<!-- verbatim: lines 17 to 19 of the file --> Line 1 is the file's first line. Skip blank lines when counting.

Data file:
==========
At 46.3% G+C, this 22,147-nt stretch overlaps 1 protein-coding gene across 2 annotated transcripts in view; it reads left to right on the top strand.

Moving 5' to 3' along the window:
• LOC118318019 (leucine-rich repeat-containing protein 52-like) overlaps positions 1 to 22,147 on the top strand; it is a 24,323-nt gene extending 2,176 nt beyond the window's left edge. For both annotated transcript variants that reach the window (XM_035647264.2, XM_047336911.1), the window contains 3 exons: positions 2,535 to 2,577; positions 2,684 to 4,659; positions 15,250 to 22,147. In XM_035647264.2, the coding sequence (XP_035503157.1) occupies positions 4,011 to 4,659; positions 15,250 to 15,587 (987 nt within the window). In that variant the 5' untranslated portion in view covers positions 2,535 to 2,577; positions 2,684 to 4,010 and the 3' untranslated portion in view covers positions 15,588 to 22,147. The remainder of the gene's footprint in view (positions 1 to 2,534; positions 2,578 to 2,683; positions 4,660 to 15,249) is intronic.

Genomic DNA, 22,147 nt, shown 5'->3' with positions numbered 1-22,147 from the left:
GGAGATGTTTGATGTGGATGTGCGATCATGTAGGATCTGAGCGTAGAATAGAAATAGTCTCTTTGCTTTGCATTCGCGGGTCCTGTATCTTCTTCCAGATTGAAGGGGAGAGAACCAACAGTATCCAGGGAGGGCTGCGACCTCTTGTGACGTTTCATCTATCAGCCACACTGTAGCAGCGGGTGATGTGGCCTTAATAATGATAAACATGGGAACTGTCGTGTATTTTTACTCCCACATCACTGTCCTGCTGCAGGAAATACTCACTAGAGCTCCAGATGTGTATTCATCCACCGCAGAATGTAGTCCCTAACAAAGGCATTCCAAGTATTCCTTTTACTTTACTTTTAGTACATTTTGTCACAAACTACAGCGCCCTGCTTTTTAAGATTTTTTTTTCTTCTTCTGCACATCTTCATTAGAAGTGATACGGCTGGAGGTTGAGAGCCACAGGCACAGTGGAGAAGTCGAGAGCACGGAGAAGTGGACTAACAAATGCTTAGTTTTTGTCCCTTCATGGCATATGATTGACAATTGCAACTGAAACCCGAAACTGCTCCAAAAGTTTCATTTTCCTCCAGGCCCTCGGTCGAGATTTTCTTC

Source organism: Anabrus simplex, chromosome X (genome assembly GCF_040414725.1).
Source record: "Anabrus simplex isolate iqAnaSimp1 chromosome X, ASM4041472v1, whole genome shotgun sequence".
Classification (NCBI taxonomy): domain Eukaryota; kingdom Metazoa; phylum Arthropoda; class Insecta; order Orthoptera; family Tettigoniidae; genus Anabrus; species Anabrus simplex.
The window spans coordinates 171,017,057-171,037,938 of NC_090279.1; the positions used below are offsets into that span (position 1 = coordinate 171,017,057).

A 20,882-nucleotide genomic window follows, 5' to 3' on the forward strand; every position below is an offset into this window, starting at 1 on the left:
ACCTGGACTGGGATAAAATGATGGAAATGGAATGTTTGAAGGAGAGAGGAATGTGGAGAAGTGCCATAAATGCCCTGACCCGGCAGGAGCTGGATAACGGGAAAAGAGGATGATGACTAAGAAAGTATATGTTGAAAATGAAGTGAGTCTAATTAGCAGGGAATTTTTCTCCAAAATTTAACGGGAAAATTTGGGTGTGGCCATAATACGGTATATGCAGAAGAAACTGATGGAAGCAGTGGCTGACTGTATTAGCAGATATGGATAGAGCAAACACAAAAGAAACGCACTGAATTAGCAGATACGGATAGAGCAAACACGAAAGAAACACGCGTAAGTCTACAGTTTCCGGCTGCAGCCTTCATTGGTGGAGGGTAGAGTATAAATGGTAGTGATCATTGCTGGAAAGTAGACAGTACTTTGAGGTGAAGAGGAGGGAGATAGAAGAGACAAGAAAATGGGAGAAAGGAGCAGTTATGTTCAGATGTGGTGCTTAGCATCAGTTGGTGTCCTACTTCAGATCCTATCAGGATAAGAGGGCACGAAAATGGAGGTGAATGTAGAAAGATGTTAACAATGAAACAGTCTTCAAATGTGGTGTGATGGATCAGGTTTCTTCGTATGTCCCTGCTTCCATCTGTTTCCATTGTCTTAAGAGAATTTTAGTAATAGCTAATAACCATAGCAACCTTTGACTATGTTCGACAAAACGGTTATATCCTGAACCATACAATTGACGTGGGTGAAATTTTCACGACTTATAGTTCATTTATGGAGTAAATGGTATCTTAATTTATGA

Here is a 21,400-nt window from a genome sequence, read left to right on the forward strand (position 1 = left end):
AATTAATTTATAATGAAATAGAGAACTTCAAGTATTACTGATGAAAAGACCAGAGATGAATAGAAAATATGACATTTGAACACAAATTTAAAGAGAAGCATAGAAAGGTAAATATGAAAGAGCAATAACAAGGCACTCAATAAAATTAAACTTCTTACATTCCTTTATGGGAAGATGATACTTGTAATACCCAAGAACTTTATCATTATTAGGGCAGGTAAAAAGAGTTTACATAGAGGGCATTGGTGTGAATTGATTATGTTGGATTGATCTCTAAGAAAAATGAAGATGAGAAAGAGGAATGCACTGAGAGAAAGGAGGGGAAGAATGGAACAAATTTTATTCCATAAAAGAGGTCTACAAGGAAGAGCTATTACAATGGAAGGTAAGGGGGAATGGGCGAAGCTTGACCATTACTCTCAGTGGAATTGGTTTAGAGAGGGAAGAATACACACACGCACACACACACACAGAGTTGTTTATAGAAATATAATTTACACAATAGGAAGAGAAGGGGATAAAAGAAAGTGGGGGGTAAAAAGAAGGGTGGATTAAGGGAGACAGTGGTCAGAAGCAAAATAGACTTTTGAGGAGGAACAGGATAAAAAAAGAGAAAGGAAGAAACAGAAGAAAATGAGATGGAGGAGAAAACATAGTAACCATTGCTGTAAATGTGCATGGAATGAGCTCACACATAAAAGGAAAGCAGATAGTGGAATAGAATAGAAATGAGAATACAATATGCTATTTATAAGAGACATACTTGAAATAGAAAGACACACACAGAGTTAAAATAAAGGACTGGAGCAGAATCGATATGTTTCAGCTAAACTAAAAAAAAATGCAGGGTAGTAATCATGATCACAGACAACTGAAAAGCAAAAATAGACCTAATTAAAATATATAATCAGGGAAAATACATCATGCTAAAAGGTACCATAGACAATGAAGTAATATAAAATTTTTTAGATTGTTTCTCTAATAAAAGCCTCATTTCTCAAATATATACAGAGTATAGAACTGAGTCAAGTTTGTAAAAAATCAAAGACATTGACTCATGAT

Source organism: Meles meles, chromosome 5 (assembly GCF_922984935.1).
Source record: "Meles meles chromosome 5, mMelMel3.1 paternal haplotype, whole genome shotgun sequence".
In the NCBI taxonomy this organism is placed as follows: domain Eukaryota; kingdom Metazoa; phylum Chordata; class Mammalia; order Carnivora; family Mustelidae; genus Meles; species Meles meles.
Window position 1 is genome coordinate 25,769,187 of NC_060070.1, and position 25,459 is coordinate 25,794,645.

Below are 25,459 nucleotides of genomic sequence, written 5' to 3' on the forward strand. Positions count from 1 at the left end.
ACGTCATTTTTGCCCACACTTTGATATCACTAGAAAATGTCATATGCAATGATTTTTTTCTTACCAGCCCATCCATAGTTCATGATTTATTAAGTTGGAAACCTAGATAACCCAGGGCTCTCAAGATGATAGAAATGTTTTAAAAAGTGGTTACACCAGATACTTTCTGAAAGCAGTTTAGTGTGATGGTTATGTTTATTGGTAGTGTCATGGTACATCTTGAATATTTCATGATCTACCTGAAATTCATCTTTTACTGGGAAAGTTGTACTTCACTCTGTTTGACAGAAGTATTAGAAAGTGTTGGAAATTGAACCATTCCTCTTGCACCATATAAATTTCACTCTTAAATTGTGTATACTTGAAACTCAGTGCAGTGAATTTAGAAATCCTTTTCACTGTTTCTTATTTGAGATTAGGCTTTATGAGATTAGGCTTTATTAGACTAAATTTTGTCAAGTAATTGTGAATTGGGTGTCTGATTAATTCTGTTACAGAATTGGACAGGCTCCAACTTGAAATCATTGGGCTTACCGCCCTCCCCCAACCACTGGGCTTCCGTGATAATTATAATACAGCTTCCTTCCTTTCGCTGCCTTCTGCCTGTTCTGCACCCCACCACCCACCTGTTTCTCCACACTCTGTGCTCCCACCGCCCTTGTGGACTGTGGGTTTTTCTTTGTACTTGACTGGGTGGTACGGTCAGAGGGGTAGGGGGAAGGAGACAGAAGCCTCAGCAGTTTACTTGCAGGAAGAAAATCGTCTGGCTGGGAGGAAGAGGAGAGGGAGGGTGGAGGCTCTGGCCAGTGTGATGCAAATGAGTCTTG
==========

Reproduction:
Window position 1 is genome coordinate 25,769,187 of NC_060070.1, and position 25,459 is coordinate 25,794,645.

Below are 25,459 nucleotides of genomic sequence, written 5' to 3' on the forward strand. Positions count from 1 at the left end.
ACGTCATTTTTGCCCACACTTTGATATCACTAGAAAATGTCATATGCAATGATTTTTTTCTTACCAGCCCATCCATAGTTCATGATTTATTAAGTTGGAAACCTAGATAACCCAGGGCTCTCAAGATGATAGAAATGTTTTAAAAAGTGGTTACACCAGATACTTTCTGAAAGCAGTTTAGTGTGATGGTTATGTTTATTGGTAGTGTCATGGTACATCTTGAATATTTCATGATCTACCTGAAATTCATCTTTTACTGGGAAAGTTGTACTTCACTCTGTTTGACAGAAGTATTAGAAAGTGTTGGAAATTGAACCATTCCTCTTGCACCATATAAATTTCACTCTTAAATTGTGTATACTTGAAACTCAGTGCAGTGAATTTAGAAATCCTTTTCACTGTTTCTTATTTGAGATTAGGCTTTATGAGATTAGGCTTTATTAGACTAAATTTTGTCAAGTAATTGTGAATTGGGTGTCTGATTAATTCTGTTACAGAATTGGACAGGCTCCAACTTGAAATCATTGGGCTTACCGCCCTCCCCCAACCACTGGGCTTCCGTGATAATTATAATACAGCTTCCTTCCTTTCGCTGCCTTCTGCCTGTTCTGCACCCCACCACCCACCTGTTTCTCCACACTCTGTGCTCCCACCGCCCTTGTGGACTGTGGGTTTTTCTTTGTACTTGACTGGGTGGTACGGTCAGAGGGGTAGGGGGAAGGAGACAGAAGCCTCAGCAGTTTACTTGCAGGAAGAAAATCGTCTGGCTGGGAGGAAGAGGAGAGGGAGGGTGGAGGCTCTGGCCAGTGTGATGCAAATGAGTCTTG